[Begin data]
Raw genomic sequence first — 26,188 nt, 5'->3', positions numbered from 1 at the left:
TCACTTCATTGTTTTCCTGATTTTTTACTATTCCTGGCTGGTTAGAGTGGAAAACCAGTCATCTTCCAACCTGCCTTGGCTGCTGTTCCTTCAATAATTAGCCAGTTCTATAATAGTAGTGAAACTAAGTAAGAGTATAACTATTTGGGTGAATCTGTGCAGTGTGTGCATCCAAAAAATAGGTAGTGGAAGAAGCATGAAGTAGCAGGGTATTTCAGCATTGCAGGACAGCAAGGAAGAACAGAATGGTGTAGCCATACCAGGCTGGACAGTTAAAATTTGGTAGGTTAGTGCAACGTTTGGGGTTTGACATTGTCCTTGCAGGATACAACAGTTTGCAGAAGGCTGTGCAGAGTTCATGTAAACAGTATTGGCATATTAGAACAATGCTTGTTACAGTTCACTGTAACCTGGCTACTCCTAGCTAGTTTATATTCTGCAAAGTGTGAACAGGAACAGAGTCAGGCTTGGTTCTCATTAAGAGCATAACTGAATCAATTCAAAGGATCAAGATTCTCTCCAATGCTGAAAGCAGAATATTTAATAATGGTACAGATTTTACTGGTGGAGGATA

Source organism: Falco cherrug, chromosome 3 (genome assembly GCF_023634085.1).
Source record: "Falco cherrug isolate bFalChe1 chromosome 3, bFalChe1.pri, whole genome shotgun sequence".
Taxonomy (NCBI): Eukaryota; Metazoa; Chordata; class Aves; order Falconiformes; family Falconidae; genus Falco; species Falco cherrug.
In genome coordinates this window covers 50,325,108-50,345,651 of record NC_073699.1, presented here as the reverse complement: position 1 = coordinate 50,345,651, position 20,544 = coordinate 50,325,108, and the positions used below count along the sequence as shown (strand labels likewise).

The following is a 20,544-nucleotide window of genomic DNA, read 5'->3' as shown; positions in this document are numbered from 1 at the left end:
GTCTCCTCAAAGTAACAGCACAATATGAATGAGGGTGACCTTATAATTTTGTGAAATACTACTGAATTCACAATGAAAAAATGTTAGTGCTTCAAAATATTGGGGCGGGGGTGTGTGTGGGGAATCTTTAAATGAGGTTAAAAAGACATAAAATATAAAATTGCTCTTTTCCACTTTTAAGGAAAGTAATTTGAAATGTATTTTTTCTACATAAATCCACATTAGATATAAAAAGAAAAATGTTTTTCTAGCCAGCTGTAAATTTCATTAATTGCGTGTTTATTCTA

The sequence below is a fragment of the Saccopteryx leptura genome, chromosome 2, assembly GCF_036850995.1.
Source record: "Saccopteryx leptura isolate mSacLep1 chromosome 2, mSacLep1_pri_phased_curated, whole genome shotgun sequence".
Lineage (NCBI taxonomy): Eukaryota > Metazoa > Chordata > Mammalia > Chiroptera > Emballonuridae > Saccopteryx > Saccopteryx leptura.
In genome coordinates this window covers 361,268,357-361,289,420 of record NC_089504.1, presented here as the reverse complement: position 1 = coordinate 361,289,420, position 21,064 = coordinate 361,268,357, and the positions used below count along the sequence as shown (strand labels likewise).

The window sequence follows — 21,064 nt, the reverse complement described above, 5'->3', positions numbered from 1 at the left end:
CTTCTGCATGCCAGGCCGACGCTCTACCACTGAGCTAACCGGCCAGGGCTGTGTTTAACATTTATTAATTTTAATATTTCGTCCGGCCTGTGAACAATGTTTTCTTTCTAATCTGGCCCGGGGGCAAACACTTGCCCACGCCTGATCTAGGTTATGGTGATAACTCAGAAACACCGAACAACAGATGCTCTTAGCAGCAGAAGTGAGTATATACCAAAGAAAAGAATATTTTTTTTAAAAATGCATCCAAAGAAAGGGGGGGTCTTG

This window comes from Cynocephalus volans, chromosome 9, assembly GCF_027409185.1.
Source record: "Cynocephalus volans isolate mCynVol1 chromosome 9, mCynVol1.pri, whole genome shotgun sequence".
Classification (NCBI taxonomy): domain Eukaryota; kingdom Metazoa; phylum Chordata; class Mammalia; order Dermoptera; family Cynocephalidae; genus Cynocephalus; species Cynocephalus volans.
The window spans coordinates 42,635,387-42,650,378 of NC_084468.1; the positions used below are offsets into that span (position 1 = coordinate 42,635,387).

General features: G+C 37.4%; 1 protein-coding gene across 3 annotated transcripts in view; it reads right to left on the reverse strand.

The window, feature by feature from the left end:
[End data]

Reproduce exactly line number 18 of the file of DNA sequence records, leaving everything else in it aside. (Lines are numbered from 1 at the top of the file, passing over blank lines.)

The window spans coordinates 42,635,387-42,650,378 of NC_084468.1; the positions used below are offsets into that span (position 1 = coordinate 42,635,387).